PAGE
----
Visiting U.S. Senator Max Baucus and high-ranking Japanese officials agreed Monday that the ban on beef imports from the United States should not be in place for a long period, government officials said.
The agreement was reached when Baucus met separately with agricultural minister Yoshiyuki Kamei, Chief Cabinet Secretary Yasuo Fukuda and trade chief Shoichi Nakagawa, the officials said.
During the meetings, Baucus, a Democrat from Montana, stressed that the U.S. attaches great importance to the resumption of beef shipments to Japan, the officials said.
Kamei denied Japan would prolong the import ban, they said.
Japan put the ban in place immediately after the U.S. announced in late December its first case of mad cow disease.
Tokyo is urging the U.S. to test all cattle for the brain-wasting disease before removing its import ban.
Baucus brushed aside the Japanese demand as unscientific and failing to comply with international standards for checking beef safety, the officials said.
He is visiting Asia to expand U.S. trade with the region at a time when Japan-U.S. negotiations over the import ban have been suspended for more than a month.
Japan and the U.S. have yet to set a deadline for such negotiations.
A ministerial meeting of the OECD in Paris on May 13 could provide a chance for Tokyo and Washington to hold a bilateral ministerial meeting on the issue.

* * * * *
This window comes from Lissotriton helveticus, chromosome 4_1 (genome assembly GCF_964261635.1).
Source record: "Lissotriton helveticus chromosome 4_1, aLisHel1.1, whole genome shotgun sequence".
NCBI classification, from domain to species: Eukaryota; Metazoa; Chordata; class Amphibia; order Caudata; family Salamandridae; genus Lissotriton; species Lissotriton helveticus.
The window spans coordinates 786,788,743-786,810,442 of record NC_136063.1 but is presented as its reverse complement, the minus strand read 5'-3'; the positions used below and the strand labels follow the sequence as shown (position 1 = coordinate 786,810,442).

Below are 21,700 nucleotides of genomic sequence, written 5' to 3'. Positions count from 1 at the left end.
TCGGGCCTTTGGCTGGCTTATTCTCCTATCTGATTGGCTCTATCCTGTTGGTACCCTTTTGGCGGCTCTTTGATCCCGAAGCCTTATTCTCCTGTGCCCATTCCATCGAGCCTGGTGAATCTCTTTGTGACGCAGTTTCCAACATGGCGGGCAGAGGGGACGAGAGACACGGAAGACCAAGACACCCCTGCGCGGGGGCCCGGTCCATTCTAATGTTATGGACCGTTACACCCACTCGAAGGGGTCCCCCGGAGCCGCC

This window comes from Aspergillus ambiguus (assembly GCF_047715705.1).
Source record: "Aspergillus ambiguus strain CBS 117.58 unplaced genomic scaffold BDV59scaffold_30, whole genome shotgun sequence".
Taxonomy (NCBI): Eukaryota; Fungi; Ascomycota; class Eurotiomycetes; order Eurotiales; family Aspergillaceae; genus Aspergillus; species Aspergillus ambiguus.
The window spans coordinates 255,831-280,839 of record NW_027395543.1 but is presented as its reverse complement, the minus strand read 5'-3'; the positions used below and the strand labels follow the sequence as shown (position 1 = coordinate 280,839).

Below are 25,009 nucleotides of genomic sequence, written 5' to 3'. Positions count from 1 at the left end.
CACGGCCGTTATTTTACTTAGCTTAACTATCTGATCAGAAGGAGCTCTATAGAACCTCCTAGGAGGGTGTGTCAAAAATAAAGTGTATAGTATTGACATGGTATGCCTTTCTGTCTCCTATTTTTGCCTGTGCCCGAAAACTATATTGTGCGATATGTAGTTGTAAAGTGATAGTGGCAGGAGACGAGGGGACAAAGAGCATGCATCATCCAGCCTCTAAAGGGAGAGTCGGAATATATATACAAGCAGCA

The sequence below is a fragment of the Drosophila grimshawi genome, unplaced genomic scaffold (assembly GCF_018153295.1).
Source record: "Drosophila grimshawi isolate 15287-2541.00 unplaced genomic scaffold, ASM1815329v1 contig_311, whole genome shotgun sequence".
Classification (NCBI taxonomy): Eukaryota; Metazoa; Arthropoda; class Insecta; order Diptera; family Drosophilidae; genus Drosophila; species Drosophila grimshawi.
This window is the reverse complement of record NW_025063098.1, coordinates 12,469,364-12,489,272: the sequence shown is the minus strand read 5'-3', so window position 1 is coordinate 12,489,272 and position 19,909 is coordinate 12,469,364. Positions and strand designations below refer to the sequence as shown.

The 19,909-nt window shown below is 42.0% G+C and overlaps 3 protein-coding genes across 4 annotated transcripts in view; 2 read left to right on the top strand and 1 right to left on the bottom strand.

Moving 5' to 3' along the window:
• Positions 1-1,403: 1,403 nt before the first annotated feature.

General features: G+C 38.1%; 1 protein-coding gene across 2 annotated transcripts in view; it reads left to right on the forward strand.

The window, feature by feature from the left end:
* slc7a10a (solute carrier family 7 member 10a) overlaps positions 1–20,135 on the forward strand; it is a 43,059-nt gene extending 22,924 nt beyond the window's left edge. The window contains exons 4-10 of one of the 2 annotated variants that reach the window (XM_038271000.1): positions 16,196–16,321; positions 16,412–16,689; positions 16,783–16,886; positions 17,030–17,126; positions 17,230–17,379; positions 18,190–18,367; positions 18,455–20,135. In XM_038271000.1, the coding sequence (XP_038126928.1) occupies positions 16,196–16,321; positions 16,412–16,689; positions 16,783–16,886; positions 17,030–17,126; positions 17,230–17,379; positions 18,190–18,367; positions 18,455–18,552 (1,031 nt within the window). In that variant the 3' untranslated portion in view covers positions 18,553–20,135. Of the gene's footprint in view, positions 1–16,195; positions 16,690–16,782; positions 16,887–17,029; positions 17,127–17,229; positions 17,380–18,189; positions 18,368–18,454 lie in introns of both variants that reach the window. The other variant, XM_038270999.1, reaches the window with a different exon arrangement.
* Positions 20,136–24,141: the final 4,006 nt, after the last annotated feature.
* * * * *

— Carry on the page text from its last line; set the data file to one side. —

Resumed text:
A government source said a key factor for lifting the import ban will be whether specific steps will be proposed prior to the OECD meeting.
Baucus also proposed a free-trade agreement between Japan and the United States, a move that Japanese officials said was met with reservations.
During meetings with Chief Cabinet Secretary Yasuo Fukuda and other government officials, Baucus said economic relations between Japan and the U.S. need to be reinforced in a variety of ways, including the creation of an FTA, they said.
No WTO, Japan says
Japan does not want the United States to take Tokyo’s ban on U.S. beef imports to the World Trade Organization, a top farm ministry official said Monday.
“This is not a trade issue but an issue of food safety and security,” Mamoru Ishihara, vice minister of agriculture, forestry and fisheries, said at a news conference.